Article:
Some books suggest that if one wishes to remove the alcohol from the tincture dose it can be added to a small wine glassful of boiling water and left to stand for 5 minutes. Unfortunately this will also remove any volatile compounds and does not remove all the alcohol either. If alcohol is to be avoided then it is better to use an alternative preparation, such as an infusion, decoction, vinegar tincture, aromatic water, capsule or juice.
Herbal juices can be purchased, or prepared with a suitable juicer at home. You need to use a wheat grass juicer, rather than the juicers sold for making fruit and vegetable juices. They need to be prepared fresh, or frozen if stored for more than 24 hours. This can be done in ice cube trays. The standard dose for juices is 5-10 ml 2-3 times per day.
Powders are an alternative to the liquid forms for internal use and can also be used in external preparations. Once a herb is powdered it is more susceptible to oxidation due to the fact that a larger surface area is exposed to the air. This means that powders need to be kept in air tight containers and used before they lose their potency. Powders are a great way to use herbs for adding into food; they can be sprinkled on soups or other foods, added to smoothies, or used to prepare infusions. They can also be used to pack capsules. Capsule fillers are available from various sources online. Capsules suitable for vegans and vegetarians are also available from several suppliers. The standard dose is 2-3 00 capsules twice a day – this dose contains about 250 mg of herb. The equivalent amount of powdered herb could also be sprinkled on food.
Powders are also used in some external preparations, such as poultices, ointments and creams; these forms of preparations are described below.
Syrups are sometimes prepared as a way of disguising unpalatable herbs for children (of all ages), as a way of preserving herbs, and are particularly useful for sore throats and coughs. 500 g honey, sugar or apple juice concentrate is added to 500 ml of prepared infusion or decoction (1ml of herbal extract to 1g sweetener). The liquid and sweetener are gently heated together until the sweetener is dissolved and the consistency is syrupy. The mixture is then removed from the heat and cooled. The syrup can then be stored in sterilised jars or bottles with corks. Be aware that they do sometimes ferment and explode, so store with caution! They can be stored for about 6 months (preferably in the fridge), and the standard dose is 5-10 ml 3 times a day. Two classics are elderberry syrup to boost the immune system, and as a gentle laxative at higher doses, and thyme/liquorice as a cough remedy (see monographs for recipes). Syrups can also be used as cordial drinks in the winter and used as a food poured over ice cream, stewed fruit, fruit pies and crumbles and other foods.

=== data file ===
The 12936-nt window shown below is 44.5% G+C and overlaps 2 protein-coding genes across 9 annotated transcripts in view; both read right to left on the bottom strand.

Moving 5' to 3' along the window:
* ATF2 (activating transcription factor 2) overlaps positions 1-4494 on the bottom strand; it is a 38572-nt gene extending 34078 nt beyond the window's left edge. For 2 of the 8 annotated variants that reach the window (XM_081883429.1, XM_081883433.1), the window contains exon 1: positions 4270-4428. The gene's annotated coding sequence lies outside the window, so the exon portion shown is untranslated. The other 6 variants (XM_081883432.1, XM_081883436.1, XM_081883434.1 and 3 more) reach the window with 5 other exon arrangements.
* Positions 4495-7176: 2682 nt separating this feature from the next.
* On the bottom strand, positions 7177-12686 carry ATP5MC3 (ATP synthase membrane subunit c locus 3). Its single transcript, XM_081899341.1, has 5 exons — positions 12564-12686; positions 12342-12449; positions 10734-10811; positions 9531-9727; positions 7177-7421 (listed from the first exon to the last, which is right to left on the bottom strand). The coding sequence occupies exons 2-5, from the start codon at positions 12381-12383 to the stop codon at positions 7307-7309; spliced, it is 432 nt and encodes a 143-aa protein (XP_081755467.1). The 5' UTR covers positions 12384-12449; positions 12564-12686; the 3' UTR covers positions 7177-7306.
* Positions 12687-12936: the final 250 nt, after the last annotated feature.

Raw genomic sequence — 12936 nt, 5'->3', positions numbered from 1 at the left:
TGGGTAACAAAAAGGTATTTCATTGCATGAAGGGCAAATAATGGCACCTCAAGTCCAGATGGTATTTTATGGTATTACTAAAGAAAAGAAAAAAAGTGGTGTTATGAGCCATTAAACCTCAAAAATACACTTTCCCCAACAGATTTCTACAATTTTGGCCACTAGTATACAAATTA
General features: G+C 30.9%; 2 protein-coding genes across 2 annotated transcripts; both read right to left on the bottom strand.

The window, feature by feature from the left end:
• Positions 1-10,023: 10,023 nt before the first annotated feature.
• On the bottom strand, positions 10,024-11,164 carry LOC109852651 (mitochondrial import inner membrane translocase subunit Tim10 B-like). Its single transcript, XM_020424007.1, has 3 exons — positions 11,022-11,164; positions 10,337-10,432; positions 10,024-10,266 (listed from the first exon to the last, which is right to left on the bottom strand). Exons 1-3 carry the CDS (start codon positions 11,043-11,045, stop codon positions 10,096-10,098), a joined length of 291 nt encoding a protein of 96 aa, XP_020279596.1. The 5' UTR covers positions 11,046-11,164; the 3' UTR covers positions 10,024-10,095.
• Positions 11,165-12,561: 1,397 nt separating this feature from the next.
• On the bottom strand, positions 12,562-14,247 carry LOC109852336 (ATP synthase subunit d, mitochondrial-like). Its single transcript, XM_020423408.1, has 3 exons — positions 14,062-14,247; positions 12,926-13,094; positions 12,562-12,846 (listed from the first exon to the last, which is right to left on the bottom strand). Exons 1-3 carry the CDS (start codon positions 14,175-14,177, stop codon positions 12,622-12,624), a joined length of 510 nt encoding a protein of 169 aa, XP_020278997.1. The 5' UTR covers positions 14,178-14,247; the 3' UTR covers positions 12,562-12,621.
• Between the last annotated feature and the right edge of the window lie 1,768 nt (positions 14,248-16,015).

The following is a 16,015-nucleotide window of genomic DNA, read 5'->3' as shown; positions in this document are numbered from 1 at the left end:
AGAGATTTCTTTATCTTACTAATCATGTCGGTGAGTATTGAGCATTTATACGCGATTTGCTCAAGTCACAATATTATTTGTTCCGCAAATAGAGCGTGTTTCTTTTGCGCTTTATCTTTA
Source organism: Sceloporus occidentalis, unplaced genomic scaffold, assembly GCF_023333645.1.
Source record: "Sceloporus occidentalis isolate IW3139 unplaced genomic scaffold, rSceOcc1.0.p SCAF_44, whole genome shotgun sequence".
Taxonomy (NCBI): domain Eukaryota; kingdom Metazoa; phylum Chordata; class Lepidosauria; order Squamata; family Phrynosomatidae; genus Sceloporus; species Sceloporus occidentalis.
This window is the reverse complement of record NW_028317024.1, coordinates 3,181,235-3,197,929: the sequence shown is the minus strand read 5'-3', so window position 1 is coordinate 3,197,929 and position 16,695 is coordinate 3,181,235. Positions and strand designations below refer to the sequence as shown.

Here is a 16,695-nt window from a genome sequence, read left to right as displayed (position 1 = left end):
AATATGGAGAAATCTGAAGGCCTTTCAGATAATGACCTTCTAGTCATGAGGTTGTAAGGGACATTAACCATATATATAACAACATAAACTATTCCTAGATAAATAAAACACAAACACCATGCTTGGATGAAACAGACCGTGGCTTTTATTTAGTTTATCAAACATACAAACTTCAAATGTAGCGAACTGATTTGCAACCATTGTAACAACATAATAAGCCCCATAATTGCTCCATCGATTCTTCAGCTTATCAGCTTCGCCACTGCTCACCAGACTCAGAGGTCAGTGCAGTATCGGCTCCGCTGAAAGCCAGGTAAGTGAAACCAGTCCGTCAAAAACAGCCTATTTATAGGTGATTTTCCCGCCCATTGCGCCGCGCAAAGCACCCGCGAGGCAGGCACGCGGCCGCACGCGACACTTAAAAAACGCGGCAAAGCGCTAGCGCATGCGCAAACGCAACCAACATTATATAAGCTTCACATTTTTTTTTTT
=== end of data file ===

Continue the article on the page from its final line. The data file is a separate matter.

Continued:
Herbal vinegars/vinegar tinctures/aceta Although alcohol tinctures have predominated for the last century or so we are finding that vinegar tinctures are a really good alternative. Some people find the sour taste a little challenging at first, but this really tones up the digestion and can help with heat in the digestive system. Vinegar also is better at extracting minerals from the herbs and helps with their absorption, especially calcium abosrption so these tinctures are particularly useful for bone repair, nerve function and have many other uses. Vinegar is also traditionally used to extract herbs high in alkaloids.
Vinegar tinctures can be taken internally in the same way as alcohol tinctures, singly or in blends. Some practitioners find that patient compliance (getting people to take them) can be an issue as a lot of people find the sourness challenging initially. They are really good when people wish to avoid alcohol. They can be mixed into a little fruit juice to help with taking them. They can also be sprinkled over vegetables, rice or salads as a food-medicine. In France this vinegars are used as summer cordials due to their wonderfully cooling properties.
They are also excellent for the skin, treating inflammation, correcting the pH of the acid mantle and encouraging a good skin flora (most of our skin flora prefer an acid environment and over use of soaps and detergents over alkalises the skin).
They an be combined into creams (vinegar creams make an excellent vegan ‘mayonnaise’, see the culinary section) or used in compresses and poultices. Added to drawing poultices they potentise the action.
According to Paul Bergner William Cook, a Physiomedicalist of the 1800s, preferred vinegar as a menstruum for issues of the respiratory system. He felt that it concentrated the herb’s actions to the respiratory system.
They are really helpful in anti-inflammatory creams since the vinegar is also good at reducing inflammation.
Pickled herbs are another possibility – sushi ginger but many other possibilities. When we made our burdock vinegar we took a little of the pickled roots that had not been pressed off and added them to our forage salad; they were delicious. Other favourites are black currant leaves and fennel seeds.
The classic weights and measures are:
200g dried herb
Or 300g fresh herb, finely chopped
1 litre organic cider vinegar
(or just do the measuring by approximation)
The herbs are placed into a clean jar (sterilize with boiling water, Milton fluid, in a baby bottle sterilizer or a microwave). Pour on the vinegar, ensuring that the herb is covered. Close the jar tightly and label with the date and contents. Shake thoroughly for 1-2 minutes to ensure that the herb is thoroughly soaked in the vinegar. Shake every day for 1-2 minutes for 14 days.
The easiest way to extract the vinegar is by using a wine press. Pour the mixture into the press and collect the liquids in a jug. Press down the material until no more can be extracted. If you do not have a wine press, strain the material through a jelly bag or muslin bag, then squeeze thoroughly, wearing food preparation gloves to prevent contamination. For small quantites one can use a potato ricer lined with muslin to press off the vinegar.